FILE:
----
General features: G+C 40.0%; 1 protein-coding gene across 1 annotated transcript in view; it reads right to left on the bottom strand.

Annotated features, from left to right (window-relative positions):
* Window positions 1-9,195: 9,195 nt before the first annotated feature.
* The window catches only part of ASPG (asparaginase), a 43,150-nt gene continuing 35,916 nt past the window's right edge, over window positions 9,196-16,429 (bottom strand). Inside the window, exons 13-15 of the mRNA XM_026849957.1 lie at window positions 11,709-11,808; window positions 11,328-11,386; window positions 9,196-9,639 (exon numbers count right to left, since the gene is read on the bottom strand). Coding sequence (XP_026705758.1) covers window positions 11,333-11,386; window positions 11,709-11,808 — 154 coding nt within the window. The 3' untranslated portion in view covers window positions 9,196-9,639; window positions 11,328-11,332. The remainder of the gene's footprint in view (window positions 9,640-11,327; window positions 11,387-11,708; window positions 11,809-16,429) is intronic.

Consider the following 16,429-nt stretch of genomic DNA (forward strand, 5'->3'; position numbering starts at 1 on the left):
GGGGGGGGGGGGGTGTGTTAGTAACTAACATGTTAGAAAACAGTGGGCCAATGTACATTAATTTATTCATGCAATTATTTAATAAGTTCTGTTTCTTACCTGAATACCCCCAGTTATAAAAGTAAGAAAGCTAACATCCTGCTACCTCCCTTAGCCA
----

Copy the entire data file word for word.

General features: G+C 40.0%; 1 protein-coding gene across 1 annotated transcript in view; it reads right to left on the bottom strand.

Annotated features, from left to right (window-relative positions):
* Window positions 1-9,195: 9,195 nt before the first annotated feature.
* The window catches only part of ASPG (asparaginase), a 43,150-nt gene continuing 35,916 nt past the window's right edge, over window positions 9,196-16,429 (bottom strand). Inside the window, exons 13-15 of the mRNA XM_026849957.1 lie at window positions 11,709-11,808; window positions 11,328-11,386; window positions 9,196-9,639 (exon numbers count right to left, since the gene is read on the bottom strand). Coding sequence (XP_026705758.1) covers window positions 11,333-11,386; window positions 11,709-11,808 — 154 coding nt within the window. The 3' untranslated portion in view covers window positions 9,196-9,639; window positions 11,328-11,332. The remainder of the gene's footprint in view (window positions 9,640-11,327; window positions 11,387-11,708; window positions 11,809-16,429) is intronic.

Consider the following 16,429-nt stretch of genomic DNA (forward strand, 5'->3'; position numbering starts at 1 on the left):
GGGGGGGGGGGGGTGTGTTAGTAACTAACATGTTAGAAAACAGTGGGCCAATGTACATTAATTTATTCATGCAATTATTTAATAAGTTCTGTTTCTTACCTGAATACCCCCAGTTATAAAAGTAAGAAAGCTAACATCCTGCTACCTCCCTTAGCCA